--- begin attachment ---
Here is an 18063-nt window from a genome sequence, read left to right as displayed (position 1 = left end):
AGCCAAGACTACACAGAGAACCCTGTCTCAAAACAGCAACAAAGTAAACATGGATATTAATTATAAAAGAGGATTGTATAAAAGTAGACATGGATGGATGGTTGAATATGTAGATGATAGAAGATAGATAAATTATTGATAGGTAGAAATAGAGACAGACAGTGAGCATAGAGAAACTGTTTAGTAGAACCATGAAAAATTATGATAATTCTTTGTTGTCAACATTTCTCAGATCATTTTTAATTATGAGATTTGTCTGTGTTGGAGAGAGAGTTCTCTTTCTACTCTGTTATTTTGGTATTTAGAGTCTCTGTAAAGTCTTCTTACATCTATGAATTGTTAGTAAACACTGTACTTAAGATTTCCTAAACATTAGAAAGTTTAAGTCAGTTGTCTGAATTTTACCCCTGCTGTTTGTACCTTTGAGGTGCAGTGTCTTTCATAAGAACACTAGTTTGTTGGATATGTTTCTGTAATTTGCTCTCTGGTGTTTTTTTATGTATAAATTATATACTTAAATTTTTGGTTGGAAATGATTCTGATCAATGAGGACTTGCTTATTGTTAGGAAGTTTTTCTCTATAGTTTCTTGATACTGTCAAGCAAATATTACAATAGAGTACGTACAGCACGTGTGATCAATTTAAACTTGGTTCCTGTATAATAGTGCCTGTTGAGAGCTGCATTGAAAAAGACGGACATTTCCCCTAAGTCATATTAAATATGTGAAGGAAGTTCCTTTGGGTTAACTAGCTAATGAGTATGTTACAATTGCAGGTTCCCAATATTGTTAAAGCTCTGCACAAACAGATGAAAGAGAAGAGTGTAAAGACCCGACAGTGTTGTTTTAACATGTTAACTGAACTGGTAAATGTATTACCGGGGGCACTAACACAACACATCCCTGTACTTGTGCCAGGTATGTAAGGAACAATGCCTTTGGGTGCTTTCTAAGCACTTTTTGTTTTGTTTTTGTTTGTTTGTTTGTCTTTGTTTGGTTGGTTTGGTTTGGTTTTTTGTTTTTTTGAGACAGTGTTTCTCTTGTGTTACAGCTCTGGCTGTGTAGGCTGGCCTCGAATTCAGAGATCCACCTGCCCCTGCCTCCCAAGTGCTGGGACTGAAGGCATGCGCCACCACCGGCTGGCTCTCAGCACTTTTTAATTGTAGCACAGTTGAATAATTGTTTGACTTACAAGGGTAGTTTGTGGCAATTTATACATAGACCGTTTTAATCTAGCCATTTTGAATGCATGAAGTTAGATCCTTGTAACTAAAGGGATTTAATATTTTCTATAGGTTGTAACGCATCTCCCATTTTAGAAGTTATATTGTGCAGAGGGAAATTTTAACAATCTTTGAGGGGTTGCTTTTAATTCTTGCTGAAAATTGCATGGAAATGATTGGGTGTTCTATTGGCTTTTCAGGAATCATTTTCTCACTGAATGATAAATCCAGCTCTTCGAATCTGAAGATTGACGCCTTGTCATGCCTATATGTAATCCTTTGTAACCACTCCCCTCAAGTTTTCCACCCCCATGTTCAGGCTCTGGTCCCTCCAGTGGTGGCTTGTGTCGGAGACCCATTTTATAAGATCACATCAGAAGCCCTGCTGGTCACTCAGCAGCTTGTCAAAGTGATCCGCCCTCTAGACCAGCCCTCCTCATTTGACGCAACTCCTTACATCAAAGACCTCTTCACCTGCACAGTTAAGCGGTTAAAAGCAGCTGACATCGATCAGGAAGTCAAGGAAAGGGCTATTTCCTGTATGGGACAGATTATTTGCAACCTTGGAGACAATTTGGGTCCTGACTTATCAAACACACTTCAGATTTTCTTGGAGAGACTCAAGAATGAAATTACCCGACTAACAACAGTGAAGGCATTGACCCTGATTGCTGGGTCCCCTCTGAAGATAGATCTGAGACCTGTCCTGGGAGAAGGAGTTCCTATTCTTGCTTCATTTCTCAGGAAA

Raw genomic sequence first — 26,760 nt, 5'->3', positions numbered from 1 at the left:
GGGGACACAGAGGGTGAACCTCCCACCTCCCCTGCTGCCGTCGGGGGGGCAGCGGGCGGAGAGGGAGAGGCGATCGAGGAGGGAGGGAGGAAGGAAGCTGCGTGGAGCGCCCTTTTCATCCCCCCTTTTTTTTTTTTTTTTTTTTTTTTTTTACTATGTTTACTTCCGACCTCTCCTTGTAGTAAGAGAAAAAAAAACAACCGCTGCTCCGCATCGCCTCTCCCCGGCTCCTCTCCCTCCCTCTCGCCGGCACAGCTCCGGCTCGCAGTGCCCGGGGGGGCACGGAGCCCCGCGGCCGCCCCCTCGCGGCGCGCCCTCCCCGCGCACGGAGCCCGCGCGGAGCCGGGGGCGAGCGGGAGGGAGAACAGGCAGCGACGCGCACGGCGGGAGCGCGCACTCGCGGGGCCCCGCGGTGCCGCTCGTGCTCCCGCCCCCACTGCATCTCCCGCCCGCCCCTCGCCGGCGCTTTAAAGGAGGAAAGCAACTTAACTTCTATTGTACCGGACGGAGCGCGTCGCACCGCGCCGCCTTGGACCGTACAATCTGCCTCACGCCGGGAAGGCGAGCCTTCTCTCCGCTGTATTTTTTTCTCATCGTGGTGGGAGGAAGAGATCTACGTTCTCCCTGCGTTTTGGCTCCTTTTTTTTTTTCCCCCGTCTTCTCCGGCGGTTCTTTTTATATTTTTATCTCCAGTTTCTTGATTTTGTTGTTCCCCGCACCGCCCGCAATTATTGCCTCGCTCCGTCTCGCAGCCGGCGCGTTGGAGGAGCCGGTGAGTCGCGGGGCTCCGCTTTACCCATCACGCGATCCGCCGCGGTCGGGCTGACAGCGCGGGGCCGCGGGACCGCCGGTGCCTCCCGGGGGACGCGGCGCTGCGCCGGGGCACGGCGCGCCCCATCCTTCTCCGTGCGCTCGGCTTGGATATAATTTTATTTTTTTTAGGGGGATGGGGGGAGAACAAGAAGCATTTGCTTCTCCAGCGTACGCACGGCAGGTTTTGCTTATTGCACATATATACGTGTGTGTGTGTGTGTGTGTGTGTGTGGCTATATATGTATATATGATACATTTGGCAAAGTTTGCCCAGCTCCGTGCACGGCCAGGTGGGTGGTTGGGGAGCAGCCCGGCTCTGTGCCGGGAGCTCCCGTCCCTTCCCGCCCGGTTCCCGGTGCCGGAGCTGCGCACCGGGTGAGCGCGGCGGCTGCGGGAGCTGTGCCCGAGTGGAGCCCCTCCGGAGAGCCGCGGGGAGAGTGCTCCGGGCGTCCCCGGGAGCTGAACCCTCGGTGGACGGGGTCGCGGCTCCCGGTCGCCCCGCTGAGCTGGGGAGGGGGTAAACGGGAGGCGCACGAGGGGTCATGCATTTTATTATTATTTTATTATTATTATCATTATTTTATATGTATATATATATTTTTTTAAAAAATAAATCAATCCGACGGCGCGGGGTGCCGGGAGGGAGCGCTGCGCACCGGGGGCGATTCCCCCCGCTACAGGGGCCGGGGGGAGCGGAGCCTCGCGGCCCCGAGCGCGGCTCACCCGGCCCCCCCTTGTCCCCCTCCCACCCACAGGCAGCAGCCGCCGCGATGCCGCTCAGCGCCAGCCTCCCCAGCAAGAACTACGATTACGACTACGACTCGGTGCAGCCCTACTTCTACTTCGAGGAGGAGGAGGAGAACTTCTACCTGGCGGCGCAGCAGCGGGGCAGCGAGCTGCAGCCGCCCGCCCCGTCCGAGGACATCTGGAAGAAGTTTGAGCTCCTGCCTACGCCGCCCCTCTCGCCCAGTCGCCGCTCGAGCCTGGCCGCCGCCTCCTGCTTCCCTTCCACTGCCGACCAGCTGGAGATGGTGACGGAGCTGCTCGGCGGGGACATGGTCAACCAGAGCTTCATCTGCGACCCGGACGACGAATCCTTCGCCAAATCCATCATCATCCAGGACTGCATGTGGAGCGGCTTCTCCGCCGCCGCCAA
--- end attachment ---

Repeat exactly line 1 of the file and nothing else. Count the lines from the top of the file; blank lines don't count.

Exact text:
Here is an 18063-nt window from a genome sequence, read left to right as displayed (position 1 = left end):